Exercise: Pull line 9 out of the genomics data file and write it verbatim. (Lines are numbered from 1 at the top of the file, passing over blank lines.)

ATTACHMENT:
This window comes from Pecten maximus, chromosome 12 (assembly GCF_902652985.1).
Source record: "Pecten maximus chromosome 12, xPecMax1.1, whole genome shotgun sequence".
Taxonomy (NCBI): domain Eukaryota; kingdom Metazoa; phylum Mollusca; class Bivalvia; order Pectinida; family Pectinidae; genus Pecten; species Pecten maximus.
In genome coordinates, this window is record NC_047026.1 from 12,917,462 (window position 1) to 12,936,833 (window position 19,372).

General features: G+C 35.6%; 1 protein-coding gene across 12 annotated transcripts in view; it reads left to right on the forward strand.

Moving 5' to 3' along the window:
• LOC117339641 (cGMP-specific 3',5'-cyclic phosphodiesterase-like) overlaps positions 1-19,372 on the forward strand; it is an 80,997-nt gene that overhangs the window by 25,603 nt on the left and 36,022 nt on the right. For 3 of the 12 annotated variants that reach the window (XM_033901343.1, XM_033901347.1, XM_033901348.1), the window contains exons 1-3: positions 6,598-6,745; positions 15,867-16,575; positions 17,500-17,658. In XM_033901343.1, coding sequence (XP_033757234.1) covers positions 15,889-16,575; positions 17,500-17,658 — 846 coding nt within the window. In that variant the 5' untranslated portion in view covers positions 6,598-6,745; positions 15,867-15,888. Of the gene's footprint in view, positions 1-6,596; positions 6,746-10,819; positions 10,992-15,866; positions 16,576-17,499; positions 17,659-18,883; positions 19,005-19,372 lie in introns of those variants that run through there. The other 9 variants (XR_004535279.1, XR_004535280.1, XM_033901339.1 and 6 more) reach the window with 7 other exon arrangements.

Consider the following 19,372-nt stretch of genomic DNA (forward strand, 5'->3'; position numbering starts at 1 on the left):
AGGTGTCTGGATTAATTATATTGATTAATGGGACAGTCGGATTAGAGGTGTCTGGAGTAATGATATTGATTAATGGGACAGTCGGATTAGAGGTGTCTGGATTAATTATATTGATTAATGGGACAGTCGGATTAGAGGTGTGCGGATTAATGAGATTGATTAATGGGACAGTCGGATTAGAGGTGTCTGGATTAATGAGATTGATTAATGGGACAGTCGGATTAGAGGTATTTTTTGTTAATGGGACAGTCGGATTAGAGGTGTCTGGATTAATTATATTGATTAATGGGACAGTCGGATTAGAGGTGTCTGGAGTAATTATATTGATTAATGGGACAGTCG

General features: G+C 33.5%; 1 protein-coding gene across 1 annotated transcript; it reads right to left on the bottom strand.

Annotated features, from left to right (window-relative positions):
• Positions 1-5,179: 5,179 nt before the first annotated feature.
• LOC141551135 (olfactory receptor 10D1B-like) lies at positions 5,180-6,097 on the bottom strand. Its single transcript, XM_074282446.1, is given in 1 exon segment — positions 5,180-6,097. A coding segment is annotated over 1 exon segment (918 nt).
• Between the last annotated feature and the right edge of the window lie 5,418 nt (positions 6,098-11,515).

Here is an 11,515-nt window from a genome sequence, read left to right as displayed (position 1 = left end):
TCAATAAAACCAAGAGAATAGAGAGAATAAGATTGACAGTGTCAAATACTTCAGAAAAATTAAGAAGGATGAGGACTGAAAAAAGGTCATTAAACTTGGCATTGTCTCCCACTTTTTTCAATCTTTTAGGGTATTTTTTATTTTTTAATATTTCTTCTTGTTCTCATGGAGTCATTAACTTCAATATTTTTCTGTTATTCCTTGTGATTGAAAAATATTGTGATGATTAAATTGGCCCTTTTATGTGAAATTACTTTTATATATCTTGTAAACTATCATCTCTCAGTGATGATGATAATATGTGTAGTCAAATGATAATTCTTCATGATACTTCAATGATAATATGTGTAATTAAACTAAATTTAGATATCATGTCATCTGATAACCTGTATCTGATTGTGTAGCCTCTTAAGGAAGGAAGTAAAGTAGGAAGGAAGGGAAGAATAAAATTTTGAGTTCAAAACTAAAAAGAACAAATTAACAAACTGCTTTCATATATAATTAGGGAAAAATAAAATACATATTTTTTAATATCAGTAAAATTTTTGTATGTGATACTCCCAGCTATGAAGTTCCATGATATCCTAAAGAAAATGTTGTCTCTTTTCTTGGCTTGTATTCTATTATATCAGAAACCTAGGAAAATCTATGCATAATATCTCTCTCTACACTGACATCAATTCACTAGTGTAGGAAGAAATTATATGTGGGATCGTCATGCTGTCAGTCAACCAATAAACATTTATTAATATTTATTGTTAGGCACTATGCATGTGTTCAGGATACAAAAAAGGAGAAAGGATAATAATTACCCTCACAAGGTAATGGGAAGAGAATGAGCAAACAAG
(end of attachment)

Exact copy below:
AGGTGTCTGGATTAATTATATTGATTAATGGGACAGTCGGATTAGAGGTGTCTGGAGTAATGATATTGATTAATGGGACAGTCGGATTAGAGGTGTCTGGATTAATTATATTGATTAATGGGACAGTCGGATTAGAGGTGTGCGGATTAATGAGATTGATTAATGGGACAGTCGGATTAGAGGTGTCTGGATTAATGAGATTGATTAATGGGACAGTCGGATTAGAGGTATTTTTTGTTAATGGGACAGTCGGATTAGAGGTGTCTGGATTAATTATATTGATTAATGGGACAGTCGGATTAGAGGTGTCTGGAGTAATTATATTGATTAATGGGACAGTCG